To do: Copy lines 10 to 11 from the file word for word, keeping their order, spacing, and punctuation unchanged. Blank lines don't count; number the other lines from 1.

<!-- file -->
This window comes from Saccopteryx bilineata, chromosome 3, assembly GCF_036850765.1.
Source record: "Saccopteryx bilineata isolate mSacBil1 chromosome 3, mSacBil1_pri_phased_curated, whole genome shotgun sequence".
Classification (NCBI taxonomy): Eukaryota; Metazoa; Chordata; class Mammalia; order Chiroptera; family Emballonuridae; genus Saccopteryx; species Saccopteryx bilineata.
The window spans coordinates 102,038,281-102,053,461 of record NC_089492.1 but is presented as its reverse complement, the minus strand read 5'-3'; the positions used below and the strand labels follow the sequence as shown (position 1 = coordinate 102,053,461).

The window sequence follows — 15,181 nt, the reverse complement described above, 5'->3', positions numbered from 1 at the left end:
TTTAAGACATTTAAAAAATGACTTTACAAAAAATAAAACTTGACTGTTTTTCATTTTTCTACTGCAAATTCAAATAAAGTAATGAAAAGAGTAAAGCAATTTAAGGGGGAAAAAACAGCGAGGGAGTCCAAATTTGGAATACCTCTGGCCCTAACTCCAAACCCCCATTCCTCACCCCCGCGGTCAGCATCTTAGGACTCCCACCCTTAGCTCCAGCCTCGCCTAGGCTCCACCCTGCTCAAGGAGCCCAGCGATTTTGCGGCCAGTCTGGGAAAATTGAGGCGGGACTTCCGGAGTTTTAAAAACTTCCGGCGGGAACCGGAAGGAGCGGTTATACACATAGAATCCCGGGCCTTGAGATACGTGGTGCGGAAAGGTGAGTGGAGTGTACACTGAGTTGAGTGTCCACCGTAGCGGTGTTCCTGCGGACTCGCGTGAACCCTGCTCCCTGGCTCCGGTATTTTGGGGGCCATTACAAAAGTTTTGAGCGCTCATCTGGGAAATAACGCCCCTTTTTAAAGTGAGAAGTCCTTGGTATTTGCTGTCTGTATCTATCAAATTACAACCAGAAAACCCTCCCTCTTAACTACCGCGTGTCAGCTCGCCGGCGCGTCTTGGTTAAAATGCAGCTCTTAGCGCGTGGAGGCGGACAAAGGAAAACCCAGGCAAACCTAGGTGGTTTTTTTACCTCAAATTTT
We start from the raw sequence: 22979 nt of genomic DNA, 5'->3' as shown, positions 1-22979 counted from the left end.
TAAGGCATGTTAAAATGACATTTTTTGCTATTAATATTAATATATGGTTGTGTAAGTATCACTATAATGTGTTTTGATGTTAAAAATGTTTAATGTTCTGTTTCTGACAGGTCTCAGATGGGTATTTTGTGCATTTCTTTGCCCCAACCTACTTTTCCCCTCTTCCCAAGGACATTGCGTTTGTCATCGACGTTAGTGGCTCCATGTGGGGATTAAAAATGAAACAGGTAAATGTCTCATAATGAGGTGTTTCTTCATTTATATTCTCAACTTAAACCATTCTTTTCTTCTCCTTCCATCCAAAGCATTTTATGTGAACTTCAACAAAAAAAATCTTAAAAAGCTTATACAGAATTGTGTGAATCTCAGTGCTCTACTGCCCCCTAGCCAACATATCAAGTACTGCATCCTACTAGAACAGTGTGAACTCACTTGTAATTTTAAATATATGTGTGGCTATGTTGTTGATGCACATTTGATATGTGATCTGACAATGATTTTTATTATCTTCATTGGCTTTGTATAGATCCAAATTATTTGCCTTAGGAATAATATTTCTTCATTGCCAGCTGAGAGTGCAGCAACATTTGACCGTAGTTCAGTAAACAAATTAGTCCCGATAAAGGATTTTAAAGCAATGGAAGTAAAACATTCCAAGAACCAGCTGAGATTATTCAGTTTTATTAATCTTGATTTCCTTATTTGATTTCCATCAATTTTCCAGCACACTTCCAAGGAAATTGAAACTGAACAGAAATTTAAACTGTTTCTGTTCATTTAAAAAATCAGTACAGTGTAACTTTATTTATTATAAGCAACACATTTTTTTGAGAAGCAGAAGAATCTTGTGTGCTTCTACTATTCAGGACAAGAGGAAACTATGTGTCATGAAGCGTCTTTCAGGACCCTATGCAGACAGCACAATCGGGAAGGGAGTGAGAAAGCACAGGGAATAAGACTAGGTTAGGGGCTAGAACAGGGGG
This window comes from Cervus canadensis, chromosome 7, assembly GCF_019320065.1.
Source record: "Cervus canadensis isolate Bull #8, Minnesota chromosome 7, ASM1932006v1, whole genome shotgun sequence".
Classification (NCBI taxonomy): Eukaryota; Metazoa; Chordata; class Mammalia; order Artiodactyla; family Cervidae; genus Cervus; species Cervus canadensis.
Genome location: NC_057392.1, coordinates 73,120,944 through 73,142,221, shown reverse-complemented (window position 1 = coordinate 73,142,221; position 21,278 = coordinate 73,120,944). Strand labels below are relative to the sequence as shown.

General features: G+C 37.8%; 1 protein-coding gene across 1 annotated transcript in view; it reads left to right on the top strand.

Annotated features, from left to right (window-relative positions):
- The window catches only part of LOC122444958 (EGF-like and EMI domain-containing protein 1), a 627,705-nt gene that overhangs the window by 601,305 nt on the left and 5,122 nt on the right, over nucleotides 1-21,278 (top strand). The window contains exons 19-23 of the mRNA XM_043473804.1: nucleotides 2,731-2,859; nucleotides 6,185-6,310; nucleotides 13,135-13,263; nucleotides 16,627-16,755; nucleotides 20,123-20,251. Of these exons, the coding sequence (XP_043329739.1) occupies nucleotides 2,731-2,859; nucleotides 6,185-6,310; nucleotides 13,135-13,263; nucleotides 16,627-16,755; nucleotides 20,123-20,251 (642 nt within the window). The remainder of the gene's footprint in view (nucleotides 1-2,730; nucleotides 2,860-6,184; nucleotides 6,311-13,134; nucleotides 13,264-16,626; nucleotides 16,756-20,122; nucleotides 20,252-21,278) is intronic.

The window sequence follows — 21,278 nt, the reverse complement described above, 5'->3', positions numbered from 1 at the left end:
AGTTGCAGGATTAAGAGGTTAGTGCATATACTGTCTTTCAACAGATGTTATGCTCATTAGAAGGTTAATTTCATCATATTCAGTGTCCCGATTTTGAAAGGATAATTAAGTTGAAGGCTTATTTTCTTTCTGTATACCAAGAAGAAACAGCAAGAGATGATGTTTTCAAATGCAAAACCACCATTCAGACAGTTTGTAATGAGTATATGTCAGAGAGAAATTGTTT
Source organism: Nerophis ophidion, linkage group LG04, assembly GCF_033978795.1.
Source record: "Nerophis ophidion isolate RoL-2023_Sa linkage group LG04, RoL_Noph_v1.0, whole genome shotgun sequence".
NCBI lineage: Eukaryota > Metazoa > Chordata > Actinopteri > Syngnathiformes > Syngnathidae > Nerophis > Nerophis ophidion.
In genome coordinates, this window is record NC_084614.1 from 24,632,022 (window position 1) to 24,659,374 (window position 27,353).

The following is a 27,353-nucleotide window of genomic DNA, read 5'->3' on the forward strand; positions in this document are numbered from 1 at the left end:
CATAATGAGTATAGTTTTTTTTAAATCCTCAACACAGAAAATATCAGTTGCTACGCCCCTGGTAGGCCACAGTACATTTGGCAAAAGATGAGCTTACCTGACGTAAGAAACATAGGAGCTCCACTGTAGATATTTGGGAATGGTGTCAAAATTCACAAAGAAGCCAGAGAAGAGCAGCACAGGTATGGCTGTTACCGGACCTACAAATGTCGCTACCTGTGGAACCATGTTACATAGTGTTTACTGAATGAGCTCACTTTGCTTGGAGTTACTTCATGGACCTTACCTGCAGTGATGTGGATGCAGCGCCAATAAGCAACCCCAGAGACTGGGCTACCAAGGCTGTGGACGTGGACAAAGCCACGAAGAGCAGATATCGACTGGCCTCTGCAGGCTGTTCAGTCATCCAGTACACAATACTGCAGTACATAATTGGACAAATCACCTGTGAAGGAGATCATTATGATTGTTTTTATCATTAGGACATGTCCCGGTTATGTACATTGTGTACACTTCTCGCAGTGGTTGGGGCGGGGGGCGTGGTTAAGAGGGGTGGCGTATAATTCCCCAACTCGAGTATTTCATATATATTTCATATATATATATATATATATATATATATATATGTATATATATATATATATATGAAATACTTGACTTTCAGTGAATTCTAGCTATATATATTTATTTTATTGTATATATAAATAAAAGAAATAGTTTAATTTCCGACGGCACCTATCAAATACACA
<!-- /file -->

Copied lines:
Source record: "Cervus canadensis isolate Bull #8, Minnesota chromosome 7, ASM1932006v1, whole genome shotgun sequence".
Classification (NCBI taxonomy): Eukaryota; Metazoa; Chordata; class Mammalia; order Artiodactyla; family Cervidae; genus Cervus; species Cervus canadensis.